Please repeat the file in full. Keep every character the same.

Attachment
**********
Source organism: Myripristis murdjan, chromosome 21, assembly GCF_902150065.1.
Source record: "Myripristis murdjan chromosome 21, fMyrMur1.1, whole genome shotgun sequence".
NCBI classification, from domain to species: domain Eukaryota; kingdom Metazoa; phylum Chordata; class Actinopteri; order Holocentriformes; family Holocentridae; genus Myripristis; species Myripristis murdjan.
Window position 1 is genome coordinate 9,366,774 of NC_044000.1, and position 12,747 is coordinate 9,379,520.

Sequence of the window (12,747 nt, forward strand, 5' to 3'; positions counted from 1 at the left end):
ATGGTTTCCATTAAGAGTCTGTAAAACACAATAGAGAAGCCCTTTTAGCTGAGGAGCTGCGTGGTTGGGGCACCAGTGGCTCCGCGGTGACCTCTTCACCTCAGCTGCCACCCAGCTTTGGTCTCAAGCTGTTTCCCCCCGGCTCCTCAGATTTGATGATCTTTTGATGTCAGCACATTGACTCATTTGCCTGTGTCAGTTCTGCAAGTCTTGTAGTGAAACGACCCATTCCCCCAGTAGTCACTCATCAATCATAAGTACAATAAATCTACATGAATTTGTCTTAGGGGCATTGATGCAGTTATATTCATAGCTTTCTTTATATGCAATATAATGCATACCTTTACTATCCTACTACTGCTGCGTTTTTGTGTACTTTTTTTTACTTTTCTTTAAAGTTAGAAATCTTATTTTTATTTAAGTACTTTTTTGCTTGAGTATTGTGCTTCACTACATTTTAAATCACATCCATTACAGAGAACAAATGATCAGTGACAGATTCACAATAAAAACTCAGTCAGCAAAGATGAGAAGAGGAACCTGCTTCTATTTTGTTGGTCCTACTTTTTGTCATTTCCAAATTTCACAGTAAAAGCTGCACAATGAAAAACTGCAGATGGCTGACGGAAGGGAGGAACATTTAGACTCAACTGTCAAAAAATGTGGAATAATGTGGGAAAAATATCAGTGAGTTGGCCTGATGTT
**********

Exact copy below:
Source organism: Myripristis murdjan, chromosome 21, assembly GCF_902150065.1.
Source record: "Myripristis murdjan chromosome 21, fMyrMur1.1, whole genome shotgun sequence".
NCBI classification, from domain to species: domain Eukaryota; kingdom Metazoa; phylum Chordata; class Actinopteri; order Holocentriformes; family Holocentridae; genus Myripristis; species Myripristis murdjan.
Window position 1 is genome coordinate 9,366,774 of NC_044000.1, and position 12,747 is coordinate 9,379,520.

Sequence of the window (12,747 nt, forward strand, 5' to 3'; positions counted from 1 at the left end):
ATGGTTTCCATTAAGAGTCTGTAAAACACAATAGAGAAGCCCTTTTAGCTGAGGAGCTGCGTGGTTGGGGCACCAGTGGCTCCGCGGTGACCTCTTCACCTCAGCTGCCACCCAGCTTTGGTCTCAAGCTGTTTCCCCCCGGCTCCTCAGATTTGATGATCTTTTGATGTCAGCACATTGACTCATTTGCCTGTGTCAGTTCTGCAAGTCTTGTAGTGAAACGACCCATTCCCCCAGTAGTCACTCATCAATCATAAGTACAATAAATCTACATGAATTTGTCTTAGGGGCATTGATGCAGTTATATTCATAGCTTTCTTTATATGCAATATAATGCATACCTTTACTATCCTACTACTGCTGCGTTTTTGTGTACTTTTTTTTACTTTTCTTTAAAGTTAGAAATCTTATTTTTATTTAAGTACTTTTTTGCTTGAGTATTGTGCTTCACTACATTTTAAATCACATCCATTACAGAGAACAAATGATCAGTGACAGATTCACAATAAAAACTCAGTCAGCAAAGATGAGAAGAGGAACCTGCTTCTATTTTGTTGGTCCTACTTTTTGTCATTTCCAAATTTCACAGTAAAAGCTGCACAATGAAAAACTGCAGATGGCTGACGGAAGGGAGGAACATTTAGACTCAACTGTCAAAAAATGTGGAATAATGTGGGAAAAATATCAGTGAGTTGGCCTGATGTT